Less risky prenatal screening

Widening the scope of screening by non-invasive prenatal testing (NIPT): A sociotechnical analysis

RESEARCH QUESTIONS

  • What are the constraining and enabling factors for the implementation process of NIPT for fetal aneuploidies (testing and screening) in the present (Dutch) prenatal care system? What are the causes of (persistent) problems?
  • What sociotechnical conditions or strategies on micro-, meso- and macro-level can be identified for a successful implementation? (How) will developments starting in a niche be taken up by stakeholders changing the current landscape of a national Down syndrome screening program in a process of attunement between all actors involved?
  • How can attunement (partnership) be achieved between the stakeholders involved in the implementation of new possibilities for prenatal testing both on the short term (testing for aneuploidies), and on the long-term (exploring the dynamics of NIPT)? What is needed for a publicprivate- patient-professional-partnership with regard to NIPT?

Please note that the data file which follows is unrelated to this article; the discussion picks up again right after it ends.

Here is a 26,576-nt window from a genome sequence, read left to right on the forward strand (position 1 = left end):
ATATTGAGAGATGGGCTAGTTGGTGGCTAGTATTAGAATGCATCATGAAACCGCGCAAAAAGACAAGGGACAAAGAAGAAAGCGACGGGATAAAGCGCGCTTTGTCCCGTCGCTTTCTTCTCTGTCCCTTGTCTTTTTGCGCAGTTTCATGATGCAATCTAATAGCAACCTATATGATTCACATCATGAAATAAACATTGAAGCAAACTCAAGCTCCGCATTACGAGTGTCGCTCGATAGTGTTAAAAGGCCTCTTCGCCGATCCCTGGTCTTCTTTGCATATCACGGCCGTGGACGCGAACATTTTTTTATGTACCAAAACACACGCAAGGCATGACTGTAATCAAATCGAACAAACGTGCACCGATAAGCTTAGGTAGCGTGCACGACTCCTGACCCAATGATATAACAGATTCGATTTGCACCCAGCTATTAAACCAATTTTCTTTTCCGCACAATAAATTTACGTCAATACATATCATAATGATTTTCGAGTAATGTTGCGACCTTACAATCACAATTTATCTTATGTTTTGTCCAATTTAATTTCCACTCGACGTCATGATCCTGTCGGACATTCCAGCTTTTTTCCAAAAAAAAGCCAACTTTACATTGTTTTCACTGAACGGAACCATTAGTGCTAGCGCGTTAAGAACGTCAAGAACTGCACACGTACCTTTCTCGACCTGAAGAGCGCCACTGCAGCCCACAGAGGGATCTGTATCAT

Duration: Janauary 2013 - present. 

SUMMARY
In the Netherlands, prenatal screening – determination of the risk of a congenital disorder in a fetus – is concerned with, among other things, chromosomal disorders of which Down syndrome (trisomy 21) is best known. So far, invasive procedures like CVS or an amniotic fluid test are required for a definitive diagnosis. These procedures are not without risk; 1 in 200 to 300 cases result in miscarriage. However, since 2011 a DNA test is available that can diagnose Down syndrome in the fetus based on a blood sample of the pregnant woman. The benefits of such a non-invasive method (NIPT: non invasive prenatal testing) seem evident. 

At the same time the adoption of NIPT can imply a radical change in the way we look at prenatal screening. Without doubt, the number of diseases and disorders a fetus can be tested for shall increase in the near future. In addition to severe non-treatable congenital diseases, possibilities for screening on less severe diseases, on diseases that manifest oneself later in life and on prenatal risk factors for mother and fetus that enable a better monitoring of the pregnancy, will gradually appear. 

By means of a sociotechnical analysis, this one-year project will map which factors either hinder or promote a successful introduction of NIPT. Parallel to this CSG project, a project funded by ZonMW focuses on how pregnant women and their partners think about this new testing method. Both projects are united under the name ESPRIT (Ethical Social Psychological Research for Implementing Screening for fetal Trisomies).